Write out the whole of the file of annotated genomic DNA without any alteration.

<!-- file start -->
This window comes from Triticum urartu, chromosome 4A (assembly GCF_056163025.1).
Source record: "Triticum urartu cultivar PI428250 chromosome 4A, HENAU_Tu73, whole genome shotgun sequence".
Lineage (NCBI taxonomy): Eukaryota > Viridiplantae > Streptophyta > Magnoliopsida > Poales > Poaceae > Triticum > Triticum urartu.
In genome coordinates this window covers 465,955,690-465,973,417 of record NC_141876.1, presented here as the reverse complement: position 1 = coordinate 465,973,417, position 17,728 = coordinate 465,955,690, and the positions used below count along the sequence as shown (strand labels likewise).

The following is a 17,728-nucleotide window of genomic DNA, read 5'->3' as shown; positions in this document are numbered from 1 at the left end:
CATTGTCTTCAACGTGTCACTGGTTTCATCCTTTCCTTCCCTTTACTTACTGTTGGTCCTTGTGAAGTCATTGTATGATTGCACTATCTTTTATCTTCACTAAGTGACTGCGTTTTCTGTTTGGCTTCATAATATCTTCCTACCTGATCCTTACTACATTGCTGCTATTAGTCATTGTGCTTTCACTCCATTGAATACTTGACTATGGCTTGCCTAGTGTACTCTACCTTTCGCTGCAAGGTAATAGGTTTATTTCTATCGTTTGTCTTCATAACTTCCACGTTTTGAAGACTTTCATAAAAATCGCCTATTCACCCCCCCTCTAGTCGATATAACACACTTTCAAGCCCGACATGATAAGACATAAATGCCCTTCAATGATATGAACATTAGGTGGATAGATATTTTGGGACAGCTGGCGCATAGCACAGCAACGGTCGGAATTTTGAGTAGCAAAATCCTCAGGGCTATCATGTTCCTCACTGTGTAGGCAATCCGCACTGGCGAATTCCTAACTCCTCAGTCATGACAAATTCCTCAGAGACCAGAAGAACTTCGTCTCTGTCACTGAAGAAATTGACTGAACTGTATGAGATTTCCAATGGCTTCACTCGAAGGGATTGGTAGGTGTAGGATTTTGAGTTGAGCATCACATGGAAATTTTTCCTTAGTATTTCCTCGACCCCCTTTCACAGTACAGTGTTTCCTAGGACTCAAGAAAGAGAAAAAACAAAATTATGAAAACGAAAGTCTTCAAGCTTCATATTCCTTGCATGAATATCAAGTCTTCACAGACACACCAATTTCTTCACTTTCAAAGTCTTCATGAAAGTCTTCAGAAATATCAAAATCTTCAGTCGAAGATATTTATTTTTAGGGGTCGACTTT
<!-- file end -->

This window comes from Triticum urartu, chromosome 4A (assembly GCF_056163025.1).
Source record: "Triticum urartu cultivar PI428250 chromosome 4A, HENAU_Tu73, whole genome shotgun sequence".
Lineage (NCBI taxonomy): Eukaryota > Viridiplantae > Streptophyta > Magnoliopsida > Poales > Poaceae > Triticum > Triticum urartu.
In genome coordinates this window covers 465,955,690-465,973,417 of record NC_141876.1, presented here as the reverse complement: position 1 = coordinate 465,973,417, position 17,728 = coordinate 465,955,690, and the positions used below count along the sequence as shown (strand labels likewise).

The following is a 17,728-nucleotide window of genomic DNA, read 5'->3' as shown; positions in this document are numbered from 1 at the left end:
CATTGTCTTCAACGTGTCACTGGTTTCATCCTTTCCTTCCCTTTACTTACTGTTGGTCCTTGTGAAGTCATTGTATGATTGCACTATCTTTTATCTTCACTAAGTGACTGCGTTTTCTGTTTGGCTTCATAATATCTTCCTACCTGATCCTTACTACATTGCTGCTATTAGTCATTGTGCTTTCACTCCATTGAATACTTGACTATGGCTTGCCTAGTGTACTCTACCTTTCGCTGCAAGGTAATAGGTTTATTTCTATCGTTTGTCTTCATAACTTCCACGTTTTGAAGACTTTCATAAAAATCGCCTATTCACCCCCCCTCTAGTCGATATAACACACTTTCAAGCCCGACATGATAAGACATAAATGCCCTTCAATGATATGAACATTAGGTGGATAGATATTTTGGGACAGCTGGCGCATAGCACAGCAACGGTCGGAATTTTGAGTAGCAAAATCCTCAGGGCTATCATGTTCCTCACTGTGTAGGCAATCCGCACTGGCGAATTCCTAACTCCTCAGTCATGACAAATTCCTCAGAGACCAGAAGAACTTCGTCTCTGTCACTGAAGAAATTGACTGAACTGTATGAGATTTCCAATGGCTTCACTCGAAGGGATTGGTAGGTGTAGGATTTTGAGTTGAGCATCACATGGAAATTTTTCCTTAGTATTTCCTCGACCCCCTTTCACAGTACAGTGTTTCCTAGGACTCAAGAAAGAGAAAAAACAAAATTATGAAAACGAAAGTCTTCAAGCTTCATATTCCTTGCATGAATATCAAGTCTTCACAGACACACCAATTTCTTCACTTTCAAAGTCTTCATGAAAGTCTTCAGAAATATCAAAATCTTCAGTCGAAGATATTTATTTTTAGGGGTCGACTTT